The paleo diet involves eating foods that would have been eaten by our hunter-gatherer ancestors during the Paleolithic era, which was approximately 2.5 million to 10,000 years ago.

Eating a paleo diet involves eating lean meats, fish, fruits, vegetables, nuts and seeds. While avoiding processed foods, dairy products, salt, and legumes.

Paleo has the components of a recommended healthy diet, but the absence of whole grains and legumes means people on the diet miss a great source of fibre, vitamins and nutrients.

Cookie Diet

This diet rose in popularity about 10 years ago, and many reportedly still use it. It involves eating specially prepared cookies in place of meals.

These low-calorie cookies are meant to suppress appetite, offering quick weight-loss. While most forms of calorie-restriction will lead to weight loss, results are unlikely to be long-lasting.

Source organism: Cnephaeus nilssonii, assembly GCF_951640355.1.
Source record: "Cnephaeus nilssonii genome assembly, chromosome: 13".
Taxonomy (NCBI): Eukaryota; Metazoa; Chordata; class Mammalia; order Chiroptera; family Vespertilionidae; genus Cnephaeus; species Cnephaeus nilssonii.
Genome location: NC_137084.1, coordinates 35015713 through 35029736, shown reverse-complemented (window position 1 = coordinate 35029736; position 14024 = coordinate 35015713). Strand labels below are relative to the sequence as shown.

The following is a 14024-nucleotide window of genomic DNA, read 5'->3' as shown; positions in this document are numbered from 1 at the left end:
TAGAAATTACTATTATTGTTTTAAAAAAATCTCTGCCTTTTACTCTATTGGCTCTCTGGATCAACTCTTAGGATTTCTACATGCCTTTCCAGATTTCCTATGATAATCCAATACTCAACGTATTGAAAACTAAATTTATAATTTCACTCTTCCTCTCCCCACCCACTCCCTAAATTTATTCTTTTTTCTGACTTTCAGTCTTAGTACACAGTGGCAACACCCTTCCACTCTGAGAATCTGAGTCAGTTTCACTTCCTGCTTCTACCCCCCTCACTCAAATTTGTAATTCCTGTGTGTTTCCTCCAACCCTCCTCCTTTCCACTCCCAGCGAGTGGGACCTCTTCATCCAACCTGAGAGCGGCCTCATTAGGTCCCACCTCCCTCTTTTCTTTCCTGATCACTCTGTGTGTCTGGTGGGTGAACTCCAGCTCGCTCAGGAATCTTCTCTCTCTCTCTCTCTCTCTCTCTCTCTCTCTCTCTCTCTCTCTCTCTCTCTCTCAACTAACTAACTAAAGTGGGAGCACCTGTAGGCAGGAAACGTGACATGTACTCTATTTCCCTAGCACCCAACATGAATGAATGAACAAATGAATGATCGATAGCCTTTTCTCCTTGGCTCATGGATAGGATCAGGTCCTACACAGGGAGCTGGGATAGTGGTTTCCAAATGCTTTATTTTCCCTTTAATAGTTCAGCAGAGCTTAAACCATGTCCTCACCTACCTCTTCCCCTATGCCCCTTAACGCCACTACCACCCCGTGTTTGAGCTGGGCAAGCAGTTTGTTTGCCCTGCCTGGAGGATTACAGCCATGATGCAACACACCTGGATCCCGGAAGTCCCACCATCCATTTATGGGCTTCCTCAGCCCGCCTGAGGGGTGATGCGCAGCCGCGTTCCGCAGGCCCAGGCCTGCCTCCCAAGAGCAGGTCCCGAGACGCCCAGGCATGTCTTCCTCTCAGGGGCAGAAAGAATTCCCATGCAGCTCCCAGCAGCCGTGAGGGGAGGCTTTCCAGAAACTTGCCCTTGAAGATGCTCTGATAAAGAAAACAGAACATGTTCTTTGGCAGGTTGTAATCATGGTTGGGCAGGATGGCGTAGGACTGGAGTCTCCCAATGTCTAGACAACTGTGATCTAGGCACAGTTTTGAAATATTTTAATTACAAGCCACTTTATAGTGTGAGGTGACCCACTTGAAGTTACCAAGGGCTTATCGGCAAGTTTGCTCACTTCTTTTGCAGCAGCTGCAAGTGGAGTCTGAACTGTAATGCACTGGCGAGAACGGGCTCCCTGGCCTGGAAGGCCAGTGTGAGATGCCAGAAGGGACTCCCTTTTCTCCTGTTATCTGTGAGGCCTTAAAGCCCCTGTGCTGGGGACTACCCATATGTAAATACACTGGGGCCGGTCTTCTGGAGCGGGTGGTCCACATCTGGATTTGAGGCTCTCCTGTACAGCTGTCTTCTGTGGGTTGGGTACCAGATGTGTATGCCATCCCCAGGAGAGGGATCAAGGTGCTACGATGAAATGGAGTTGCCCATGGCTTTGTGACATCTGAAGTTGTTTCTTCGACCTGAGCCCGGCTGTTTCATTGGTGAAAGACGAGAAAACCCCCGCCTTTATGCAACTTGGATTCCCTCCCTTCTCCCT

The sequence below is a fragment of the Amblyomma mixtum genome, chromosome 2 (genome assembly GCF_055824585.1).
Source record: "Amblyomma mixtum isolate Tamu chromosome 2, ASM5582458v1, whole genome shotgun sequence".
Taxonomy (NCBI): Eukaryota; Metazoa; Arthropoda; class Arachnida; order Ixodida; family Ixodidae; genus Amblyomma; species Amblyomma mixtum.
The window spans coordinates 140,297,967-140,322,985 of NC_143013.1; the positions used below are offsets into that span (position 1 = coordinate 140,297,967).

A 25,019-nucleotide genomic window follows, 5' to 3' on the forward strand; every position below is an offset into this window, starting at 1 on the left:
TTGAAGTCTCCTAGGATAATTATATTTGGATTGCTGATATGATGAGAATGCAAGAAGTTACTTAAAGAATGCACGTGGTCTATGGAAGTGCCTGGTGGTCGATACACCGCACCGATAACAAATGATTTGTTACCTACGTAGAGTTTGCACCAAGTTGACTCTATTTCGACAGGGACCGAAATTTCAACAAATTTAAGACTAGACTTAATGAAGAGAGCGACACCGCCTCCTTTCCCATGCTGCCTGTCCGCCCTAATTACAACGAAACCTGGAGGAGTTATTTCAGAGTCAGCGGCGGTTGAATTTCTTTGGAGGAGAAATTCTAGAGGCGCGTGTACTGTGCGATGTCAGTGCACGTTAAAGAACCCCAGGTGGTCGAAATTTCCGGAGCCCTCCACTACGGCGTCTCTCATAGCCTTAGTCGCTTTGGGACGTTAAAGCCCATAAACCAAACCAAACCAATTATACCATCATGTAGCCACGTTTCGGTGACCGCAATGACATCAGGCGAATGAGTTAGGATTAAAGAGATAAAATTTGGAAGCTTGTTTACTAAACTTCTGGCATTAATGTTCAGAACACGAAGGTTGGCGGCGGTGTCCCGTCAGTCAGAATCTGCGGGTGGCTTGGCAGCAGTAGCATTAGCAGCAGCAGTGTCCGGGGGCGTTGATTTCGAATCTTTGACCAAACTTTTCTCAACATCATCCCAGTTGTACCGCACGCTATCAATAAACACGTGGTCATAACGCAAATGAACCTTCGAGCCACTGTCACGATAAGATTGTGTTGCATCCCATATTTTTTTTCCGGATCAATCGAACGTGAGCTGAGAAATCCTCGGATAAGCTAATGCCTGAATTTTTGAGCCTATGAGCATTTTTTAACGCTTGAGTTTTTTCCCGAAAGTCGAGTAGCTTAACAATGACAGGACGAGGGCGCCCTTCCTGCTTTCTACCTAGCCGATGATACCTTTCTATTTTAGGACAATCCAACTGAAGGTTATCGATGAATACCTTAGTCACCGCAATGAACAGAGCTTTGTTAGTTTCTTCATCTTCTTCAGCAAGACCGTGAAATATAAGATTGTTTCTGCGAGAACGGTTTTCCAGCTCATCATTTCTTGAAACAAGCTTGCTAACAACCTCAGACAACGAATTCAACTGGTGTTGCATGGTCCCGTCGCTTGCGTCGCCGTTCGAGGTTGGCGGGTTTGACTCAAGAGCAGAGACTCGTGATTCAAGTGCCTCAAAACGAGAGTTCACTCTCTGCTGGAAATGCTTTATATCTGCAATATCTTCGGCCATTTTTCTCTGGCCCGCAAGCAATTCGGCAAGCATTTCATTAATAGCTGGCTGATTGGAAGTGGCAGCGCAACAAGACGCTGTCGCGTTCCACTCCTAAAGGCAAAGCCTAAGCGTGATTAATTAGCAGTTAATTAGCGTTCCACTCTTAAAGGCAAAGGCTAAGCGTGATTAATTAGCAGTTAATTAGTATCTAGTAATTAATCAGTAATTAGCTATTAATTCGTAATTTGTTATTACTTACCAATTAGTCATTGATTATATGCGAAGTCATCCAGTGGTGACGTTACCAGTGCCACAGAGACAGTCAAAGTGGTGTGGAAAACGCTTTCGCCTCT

Fad diets keep coming and going (and then coming back again) because people are looking for short-cuts and easy solutions to get the kilos off. Many of them will achieve that aim in the short-term, but unless bad habits are replaced with healthier ones, most people are likely to put weight back on again once they come off a diet.

A balanced eating plan

A healthy lifestyle can be easier than you think. Forget about the fads and diets. A balanced eating plan combined with moderate physical activity is recommended.

With a balanced eating plan, it's what you leave in that counts.

  • Eat plenty of vegetables, legumes and fruits

  • Drink plenty of water

  • Consume a variety of cereals including breads, rice, pasta and noodles (preferably wholegrain)

  • Include lean meat, fish, poultry or alternatives

  • Include milk, yoghurts, cheeses or alternatives

  • Limit saturated fat and moderate total fat intake

  • Choose foods low in salt

  • Limit your alcohol intake, if you choose to drink

  • Limit food and drinks containing added sugars

If you’re struggling to understand how to get started on your weight-loss journey or would like more advice please book in a free consultation today.Dr Phil Lockie’s multidisciplinary team provides long-term dietitian and psychology support to improve weight loss outcomes for our patients.